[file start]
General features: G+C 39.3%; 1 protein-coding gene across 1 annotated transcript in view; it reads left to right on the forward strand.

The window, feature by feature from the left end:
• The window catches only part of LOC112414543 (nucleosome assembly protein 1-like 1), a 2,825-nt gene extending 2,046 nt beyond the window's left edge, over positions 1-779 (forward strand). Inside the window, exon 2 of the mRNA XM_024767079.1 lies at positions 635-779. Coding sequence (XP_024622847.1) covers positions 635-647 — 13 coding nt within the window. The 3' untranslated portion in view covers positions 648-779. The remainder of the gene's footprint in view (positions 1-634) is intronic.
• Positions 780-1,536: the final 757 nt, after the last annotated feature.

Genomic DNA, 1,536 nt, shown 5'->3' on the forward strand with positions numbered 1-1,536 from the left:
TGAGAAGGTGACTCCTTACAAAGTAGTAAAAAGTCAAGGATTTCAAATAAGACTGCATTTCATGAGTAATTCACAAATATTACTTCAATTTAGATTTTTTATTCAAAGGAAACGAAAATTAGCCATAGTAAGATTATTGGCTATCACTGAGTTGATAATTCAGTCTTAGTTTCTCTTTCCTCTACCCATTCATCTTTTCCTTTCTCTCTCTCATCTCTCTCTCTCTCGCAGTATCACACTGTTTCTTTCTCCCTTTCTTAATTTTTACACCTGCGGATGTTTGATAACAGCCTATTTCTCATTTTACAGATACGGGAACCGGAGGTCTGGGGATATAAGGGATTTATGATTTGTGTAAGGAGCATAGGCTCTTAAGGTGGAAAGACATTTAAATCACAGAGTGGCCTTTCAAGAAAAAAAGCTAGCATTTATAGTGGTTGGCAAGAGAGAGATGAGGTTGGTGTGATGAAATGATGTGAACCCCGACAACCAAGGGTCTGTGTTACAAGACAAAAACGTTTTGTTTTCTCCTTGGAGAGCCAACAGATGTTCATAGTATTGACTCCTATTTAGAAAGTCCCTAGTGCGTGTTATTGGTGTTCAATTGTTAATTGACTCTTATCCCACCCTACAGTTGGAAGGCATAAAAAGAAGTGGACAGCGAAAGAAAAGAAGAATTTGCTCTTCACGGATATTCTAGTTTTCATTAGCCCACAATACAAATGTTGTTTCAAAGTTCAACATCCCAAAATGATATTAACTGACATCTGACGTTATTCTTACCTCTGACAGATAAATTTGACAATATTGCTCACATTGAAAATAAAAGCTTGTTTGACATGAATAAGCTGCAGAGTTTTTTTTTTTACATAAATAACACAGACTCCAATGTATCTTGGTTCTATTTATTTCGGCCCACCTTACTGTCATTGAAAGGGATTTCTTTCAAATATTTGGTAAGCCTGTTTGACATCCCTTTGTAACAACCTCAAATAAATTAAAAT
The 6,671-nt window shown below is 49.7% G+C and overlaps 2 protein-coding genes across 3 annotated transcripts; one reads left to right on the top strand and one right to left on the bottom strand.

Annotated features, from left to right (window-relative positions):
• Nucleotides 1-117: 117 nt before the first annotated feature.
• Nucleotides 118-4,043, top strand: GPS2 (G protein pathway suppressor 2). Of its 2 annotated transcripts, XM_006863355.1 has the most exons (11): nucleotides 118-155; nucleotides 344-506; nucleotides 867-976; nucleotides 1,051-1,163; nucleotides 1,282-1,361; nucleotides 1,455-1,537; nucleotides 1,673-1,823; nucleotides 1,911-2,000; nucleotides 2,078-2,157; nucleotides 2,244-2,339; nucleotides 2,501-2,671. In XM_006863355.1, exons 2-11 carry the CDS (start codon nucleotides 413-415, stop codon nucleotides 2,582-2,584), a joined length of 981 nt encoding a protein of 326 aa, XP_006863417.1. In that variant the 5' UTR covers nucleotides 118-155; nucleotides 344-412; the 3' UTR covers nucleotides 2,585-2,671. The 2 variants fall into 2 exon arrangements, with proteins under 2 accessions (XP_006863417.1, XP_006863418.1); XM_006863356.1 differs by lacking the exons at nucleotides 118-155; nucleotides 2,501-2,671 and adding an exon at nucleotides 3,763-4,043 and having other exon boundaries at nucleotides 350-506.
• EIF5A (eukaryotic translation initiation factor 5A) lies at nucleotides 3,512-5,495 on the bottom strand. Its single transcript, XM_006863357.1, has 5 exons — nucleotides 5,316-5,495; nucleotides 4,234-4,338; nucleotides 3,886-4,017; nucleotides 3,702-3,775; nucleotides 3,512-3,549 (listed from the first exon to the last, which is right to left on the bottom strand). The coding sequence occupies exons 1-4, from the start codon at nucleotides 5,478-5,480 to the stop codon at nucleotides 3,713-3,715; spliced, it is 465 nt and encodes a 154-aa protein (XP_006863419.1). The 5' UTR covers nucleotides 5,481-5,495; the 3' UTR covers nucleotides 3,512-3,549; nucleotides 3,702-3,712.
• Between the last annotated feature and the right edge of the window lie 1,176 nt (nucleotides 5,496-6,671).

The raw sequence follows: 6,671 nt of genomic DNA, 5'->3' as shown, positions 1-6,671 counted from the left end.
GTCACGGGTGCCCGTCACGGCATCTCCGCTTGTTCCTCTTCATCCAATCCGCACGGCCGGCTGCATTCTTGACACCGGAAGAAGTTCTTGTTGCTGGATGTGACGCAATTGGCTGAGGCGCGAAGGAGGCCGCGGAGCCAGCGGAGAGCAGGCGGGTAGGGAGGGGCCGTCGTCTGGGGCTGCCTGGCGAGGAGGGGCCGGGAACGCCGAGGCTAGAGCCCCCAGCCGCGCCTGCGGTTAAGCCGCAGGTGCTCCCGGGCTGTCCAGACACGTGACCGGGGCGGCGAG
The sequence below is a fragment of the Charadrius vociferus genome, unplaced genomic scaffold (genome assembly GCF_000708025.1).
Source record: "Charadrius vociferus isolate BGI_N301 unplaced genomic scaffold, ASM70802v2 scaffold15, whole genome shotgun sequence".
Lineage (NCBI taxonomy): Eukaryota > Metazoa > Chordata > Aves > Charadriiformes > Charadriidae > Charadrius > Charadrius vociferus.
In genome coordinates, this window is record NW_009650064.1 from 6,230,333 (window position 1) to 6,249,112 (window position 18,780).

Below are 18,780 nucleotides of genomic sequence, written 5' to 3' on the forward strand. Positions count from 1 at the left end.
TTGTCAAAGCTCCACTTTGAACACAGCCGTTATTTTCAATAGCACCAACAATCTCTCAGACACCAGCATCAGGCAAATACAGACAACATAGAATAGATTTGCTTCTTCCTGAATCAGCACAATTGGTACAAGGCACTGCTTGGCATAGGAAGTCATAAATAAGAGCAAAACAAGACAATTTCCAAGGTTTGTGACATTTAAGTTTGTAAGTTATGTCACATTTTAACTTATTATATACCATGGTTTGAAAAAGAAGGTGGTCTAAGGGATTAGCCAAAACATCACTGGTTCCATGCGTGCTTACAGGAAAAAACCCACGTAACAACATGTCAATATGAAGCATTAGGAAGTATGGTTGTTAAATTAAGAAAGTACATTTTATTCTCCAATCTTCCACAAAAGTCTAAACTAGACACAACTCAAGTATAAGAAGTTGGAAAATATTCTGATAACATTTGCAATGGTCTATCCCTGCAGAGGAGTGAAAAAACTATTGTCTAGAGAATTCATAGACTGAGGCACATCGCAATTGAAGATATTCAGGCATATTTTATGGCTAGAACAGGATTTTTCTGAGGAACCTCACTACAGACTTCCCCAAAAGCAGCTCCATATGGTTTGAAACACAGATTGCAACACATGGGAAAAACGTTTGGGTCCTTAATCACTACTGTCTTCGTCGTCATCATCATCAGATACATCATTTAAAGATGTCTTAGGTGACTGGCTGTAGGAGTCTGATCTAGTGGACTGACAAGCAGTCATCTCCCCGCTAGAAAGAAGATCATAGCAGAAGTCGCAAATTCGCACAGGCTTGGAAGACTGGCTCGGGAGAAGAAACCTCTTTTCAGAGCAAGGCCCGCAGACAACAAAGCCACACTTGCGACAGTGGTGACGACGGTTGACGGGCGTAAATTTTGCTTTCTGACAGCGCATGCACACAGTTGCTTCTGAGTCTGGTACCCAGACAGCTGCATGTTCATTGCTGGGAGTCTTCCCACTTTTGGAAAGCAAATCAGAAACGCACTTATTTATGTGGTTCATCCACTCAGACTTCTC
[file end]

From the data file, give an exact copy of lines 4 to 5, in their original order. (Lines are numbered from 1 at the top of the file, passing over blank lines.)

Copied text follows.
• Positions 780-1,536: the final 757 nt, after the last annotated feature.

Genomic DNA, 1,536 nt, shown 5'->3' on the forward strand with positions numbered 1-1,536 from the left: